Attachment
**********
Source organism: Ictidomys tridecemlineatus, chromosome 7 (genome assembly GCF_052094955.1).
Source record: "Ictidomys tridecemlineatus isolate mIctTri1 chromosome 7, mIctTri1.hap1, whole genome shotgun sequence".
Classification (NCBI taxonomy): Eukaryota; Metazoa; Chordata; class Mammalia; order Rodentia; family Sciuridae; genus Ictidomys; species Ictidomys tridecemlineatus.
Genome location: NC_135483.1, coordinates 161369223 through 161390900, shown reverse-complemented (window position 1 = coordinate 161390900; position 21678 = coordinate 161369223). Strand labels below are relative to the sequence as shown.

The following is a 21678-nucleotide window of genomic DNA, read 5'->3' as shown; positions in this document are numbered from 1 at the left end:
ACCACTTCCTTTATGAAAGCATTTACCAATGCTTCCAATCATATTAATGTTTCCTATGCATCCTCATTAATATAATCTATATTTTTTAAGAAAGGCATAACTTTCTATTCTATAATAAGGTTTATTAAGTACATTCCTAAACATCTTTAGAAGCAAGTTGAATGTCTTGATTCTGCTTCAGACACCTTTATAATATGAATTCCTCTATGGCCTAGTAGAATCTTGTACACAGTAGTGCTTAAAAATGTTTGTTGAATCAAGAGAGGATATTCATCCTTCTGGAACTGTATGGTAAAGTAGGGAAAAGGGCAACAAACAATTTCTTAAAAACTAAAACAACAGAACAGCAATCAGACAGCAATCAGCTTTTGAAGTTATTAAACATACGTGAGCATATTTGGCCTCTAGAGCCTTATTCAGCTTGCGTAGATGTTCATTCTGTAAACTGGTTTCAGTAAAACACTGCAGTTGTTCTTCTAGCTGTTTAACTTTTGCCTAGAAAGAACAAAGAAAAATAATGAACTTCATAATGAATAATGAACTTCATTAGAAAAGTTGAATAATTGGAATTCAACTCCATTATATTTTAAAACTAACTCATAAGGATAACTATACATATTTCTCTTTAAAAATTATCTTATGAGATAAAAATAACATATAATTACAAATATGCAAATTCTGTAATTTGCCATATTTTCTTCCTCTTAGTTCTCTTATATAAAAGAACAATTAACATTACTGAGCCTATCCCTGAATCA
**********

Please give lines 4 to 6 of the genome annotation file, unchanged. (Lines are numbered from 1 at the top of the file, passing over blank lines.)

Genome location: NC_135483.1, coordinates 161369223 through 161390900, shown reverse-complemented (window position 1 = coordinate 161390900; position 21678 = coordinate 161369223). Strand labels below are relative to the sequence as shown.

The following is a 21678-nucleotide window of genomic DNA, read 5'->3' as shown; positions in this document are numbered from 1 at the left end:
ACCACTTCCTTTATGAAAGCATTTACCAATGCTTCCAATCATATTAATGTTTCCTATGCATCCTCATTAATATAATCTATATTTTTTAAGAAAGGCATAACTTTCTATTCTATAATAAGGTTTATTAAGTACATTCCTAAACATCTTTAGAAGCAAGTTGAATGTCTTGATTCTGCTTCAGACACCTTTATAATATGAATTCCTCTATGGCCTAGTAGAATCTTGTACACAGTAGTGCTTAAAAATGTTTGTTGAATCAAGAGAGGATATTCATCCTTCTGGAACTGTATGGTAAAGTAGGGAAAAGGGCAACAAACAATTTCTTAAAAACTAAAACAACAGAACAGCAATCAGACAGCAATCAGCTTTTGAAGTTATTAAACATACGTGAGCATATTTGGCCTCTAGAGCCTTATTCAGCTTGCGTAGATGTTCATTCTGTAAACTGGTTTCAGTAAAACACTGCAGTTGTTCTTCTAGCTGTTTAACTTTTGCCTAGAAAGAACAAAGAAAAATAATGAACTTCATAATGAATAATGAACTTCATTAGAAAAGTTGAATAATTGGAATTCAACTCCATTATATTTTAAAACTAACTCATAAGGATAACTATACATATTTCTCTTTAAAAATTATCTTATGAGATAAAAATAACATATAATTACAAATATGCAAATTCTGTAATTTGCCATATTTTCTTCCTCTTAGTTCTCTTATATAAAAGAACAATTAACATTACTGAGCCTATCCCTGAATCA